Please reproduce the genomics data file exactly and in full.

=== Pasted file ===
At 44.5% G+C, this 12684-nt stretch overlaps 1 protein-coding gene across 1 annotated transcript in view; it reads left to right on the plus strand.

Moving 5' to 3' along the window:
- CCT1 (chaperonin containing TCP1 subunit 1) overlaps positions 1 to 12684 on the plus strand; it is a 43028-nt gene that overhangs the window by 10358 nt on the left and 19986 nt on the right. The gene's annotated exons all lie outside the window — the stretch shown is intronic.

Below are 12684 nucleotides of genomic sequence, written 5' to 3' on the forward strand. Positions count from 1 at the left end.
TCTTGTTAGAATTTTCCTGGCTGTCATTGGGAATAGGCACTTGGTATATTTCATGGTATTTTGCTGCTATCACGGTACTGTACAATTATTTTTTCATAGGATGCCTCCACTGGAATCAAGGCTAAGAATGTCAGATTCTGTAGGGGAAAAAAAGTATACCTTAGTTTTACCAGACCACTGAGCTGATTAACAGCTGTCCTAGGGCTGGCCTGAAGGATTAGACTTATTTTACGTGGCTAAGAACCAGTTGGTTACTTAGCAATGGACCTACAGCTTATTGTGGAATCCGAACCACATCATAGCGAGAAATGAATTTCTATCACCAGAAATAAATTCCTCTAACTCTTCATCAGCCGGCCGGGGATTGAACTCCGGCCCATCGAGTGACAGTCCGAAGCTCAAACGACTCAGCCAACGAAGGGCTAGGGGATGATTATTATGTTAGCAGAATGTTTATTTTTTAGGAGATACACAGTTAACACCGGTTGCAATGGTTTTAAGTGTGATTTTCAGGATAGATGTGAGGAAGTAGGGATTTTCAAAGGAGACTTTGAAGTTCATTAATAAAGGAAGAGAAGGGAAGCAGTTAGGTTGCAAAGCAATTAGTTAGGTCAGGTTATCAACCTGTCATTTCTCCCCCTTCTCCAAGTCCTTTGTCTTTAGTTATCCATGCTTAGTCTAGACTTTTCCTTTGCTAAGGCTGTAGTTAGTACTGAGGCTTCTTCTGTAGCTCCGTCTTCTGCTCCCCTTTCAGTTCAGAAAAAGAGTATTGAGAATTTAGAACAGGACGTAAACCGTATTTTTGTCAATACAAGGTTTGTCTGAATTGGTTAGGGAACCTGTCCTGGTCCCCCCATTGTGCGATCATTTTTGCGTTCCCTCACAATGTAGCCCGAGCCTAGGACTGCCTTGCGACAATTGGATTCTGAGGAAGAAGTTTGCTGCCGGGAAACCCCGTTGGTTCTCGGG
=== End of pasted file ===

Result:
At 44.5% G+C, this 12684-nt stretch overlaps 1 protein-coding gene across 1 annotated transcript in view; it reads left to right on the plus strand.

Moving 5' to 3' along the window:
- CCT1 (chaperonin containing TCP1 subunit 1) overlaps positions 1 to 12684 on the plus strand; it is a 43028-nt gene that overhangs the window by 10358 nt on the left and 19986 nt on the right. The gene's annotated exons all lie outside the window — the stretch shown is intronic.

Below are 12684 nucleotides of genomic sequence, written 5' to 3' on the forward strand. Positions count from 1 at the left end.
TCTTGTTAGAATTTTCCTGGCTGTCATTGGGAATAGGCACTTGGTATATTTCATGGTATTTTGCTGCTATCACGGTACTGTACAATTATTTTTTCATAGGATGCCTCCACTGGAATCAAGGCTAAGAATGTCAGATTCTGTAGGGGAAAAAAAGTATACCTTAGTTTTACCAGACCACTGAGCTGATTAACAGCTGTCCTAGGGCTGGCCTGAAGGATTAGACTTATTTTACGTGGCTAAGAACCAGTTGGTTACTTAGCAATGGACCTACAGCTTATTGTGGAATCCGAACCACATCATAGCGAGAAATGAATTTCTATCACCAGAAATAAATTCCTCTAACTCTTCATCAGCCGGCCGGGGATTGAACTCCGGCCCATCGAGTGACAGTCCGAAGCTCAAACGACTCAGCCAACGAAGGGCTAGGGGATGATTATTATGTTAGCAGAATGTTTATTTTTTAGGAGATACACAGTTAACACCGGTTGCAATGGTTTTAAGTGTGATTTTCAGGATAGATGTGAGGAAGTAGGGATTTTCAAAGGAGACTTTGAAGTTCATTAATAAAGGAAGAGAAGGGAAGCAGTTAGGTTGCAAAGCAATTAGTTAGGTCAGGTTATCAACCTGTCATTTCTCCCCCTTCTCCAAGTCCTTTGTCTTTAGTTATCCATGCTTAGTCTAGACTTTTCCTTTGCTAAGGCTGTAGTTAGTACTGAGGCTTCTTCTGTAGCTCCGTCTTCTGCTCCCCTTTCAGTTCAGAAAAAGAGTATTGAGAATTTAGAACAGGACGTAAACCGTATTTTTGTCAATACAAGGTTTGTCTGAATTGGTTAGGGAACCTGTCCTGGTCCCCCCATTGTGCGATCATTTTTGCGTTCCCTCACAATGTAGCCCGAGCCTAGGACTGCCTTGCGACAATTGGATTCTGAGGAAGAAGTTTGCTGCCGGGAAACCCCGTTGGTTCTCGGG